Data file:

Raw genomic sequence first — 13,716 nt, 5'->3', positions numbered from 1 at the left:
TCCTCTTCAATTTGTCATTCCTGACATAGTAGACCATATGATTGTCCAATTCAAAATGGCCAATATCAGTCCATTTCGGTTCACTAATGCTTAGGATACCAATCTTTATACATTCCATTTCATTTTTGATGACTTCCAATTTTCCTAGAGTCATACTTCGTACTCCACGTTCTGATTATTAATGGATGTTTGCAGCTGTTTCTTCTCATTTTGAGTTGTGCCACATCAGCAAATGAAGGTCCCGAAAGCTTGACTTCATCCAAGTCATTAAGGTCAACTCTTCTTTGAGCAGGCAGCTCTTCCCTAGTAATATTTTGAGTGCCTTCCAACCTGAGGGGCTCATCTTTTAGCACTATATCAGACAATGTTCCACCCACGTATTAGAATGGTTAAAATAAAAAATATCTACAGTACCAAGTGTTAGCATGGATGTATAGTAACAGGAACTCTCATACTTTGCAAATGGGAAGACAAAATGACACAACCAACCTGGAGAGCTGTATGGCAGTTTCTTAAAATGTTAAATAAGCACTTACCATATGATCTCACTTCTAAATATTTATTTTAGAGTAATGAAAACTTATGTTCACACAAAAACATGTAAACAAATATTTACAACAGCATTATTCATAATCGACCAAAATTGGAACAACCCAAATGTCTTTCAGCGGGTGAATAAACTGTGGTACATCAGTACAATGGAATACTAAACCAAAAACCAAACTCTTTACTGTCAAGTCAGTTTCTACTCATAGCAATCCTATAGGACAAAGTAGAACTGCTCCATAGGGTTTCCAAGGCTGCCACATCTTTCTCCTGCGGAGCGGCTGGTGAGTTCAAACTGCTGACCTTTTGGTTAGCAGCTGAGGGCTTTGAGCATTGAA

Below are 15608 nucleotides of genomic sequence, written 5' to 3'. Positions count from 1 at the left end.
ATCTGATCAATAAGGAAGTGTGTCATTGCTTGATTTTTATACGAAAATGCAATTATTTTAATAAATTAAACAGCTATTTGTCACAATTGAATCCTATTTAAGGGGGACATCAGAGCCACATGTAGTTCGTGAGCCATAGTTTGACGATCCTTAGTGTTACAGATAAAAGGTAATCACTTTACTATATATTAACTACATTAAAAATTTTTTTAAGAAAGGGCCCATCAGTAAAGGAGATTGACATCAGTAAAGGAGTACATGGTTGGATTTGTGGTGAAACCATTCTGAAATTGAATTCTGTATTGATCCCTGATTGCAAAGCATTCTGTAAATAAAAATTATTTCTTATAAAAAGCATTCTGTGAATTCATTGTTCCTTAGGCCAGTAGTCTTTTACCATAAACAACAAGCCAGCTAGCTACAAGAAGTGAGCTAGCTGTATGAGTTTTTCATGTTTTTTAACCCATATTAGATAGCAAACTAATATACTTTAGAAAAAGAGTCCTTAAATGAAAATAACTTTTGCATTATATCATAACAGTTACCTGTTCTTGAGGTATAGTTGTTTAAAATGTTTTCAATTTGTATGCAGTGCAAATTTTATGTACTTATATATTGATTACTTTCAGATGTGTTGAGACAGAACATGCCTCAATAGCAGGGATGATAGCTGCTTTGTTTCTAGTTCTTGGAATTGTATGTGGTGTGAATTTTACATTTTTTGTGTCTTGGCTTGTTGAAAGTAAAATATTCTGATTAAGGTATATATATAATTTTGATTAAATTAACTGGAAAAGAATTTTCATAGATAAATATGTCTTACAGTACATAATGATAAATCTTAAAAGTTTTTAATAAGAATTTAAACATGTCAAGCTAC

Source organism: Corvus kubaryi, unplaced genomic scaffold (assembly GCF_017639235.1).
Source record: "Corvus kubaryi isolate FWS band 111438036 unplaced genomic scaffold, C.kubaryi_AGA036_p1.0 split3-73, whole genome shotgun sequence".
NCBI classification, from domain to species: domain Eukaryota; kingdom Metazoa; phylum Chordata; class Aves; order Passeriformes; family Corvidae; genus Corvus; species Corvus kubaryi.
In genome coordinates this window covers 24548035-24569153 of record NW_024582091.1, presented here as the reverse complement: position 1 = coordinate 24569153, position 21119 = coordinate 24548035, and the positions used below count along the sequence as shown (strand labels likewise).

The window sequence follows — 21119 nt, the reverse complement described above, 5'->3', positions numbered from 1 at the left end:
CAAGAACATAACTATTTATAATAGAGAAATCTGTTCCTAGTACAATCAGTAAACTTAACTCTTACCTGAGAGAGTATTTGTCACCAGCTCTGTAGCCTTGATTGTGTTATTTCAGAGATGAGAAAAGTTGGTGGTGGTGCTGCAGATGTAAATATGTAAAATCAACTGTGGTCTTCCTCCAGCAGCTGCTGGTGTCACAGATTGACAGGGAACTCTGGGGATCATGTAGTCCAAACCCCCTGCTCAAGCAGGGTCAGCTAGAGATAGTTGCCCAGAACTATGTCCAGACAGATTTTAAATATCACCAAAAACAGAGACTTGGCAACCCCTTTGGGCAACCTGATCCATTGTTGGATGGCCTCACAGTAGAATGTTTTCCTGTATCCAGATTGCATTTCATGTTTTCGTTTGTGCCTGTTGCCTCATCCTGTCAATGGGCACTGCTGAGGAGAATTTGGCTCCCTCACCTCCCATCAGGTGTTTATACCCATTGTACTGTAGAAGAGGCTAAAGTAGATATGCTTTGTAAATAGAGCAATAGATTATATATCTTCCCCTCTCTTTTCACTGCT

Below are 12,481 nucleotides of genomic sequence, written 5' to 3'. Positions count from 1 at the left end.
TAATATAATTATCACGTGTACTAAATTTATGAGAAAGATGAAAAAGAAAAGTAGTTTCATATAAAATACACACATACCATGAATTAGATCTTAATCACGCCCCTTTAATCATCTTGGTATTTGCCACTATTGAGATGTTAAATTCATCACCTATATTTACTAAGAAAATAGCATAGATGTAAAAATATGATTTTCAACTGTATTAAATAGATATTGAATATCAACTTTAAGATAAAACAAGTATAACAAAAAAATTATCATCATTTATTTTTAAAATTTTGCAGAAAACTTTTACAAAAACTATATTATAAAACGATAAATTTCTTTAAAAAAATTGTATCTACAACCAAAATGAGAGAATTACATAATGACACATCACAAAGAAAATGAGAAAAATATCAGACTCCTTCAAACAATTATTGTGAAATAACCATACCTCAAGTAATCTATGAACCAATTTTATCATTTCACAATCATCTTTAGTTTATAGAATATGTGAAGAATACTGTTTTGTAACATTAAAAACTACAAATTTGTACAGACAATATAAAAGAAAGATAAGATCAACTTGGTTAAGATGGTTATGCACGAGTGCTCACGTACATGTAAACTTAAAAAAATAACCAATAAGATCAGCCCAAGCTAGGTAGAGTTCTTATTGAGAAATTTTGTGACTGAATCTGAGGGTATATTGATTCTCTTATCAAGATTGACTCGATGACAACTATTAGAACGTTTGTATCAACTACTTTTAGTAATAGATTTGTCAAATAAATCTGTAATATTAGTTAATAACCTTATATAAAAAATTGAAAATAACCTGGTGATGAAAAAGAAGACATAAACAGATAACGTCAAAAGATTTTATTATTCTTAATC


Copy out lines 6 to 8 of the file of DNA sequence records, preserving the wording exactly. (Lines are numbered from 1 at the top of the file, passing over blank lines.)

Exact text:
Source record: "Corvus kubaryi isolate FWS band 111438036 unplaced genomic scaffold, C.kubaryi_AGA036_p1.0 split3-73, whole genome shotgun sequence".
NCBI classification, from domain to species: domain Eukaryota; kingdom Metazoa; phylum Chordata; class Aves; order Passeriformes; family Corvidae; genus Corvus; species Corvus kubaryi.
In genome coordinates this window covers 24548035-24569153 of record NW_024582091.1, presented here as the reverse complement: position 1 = coordinate 24569153, position 21119 = coordinate 24548035, and the positions used below count along the sequence as shown (strand labels likewise).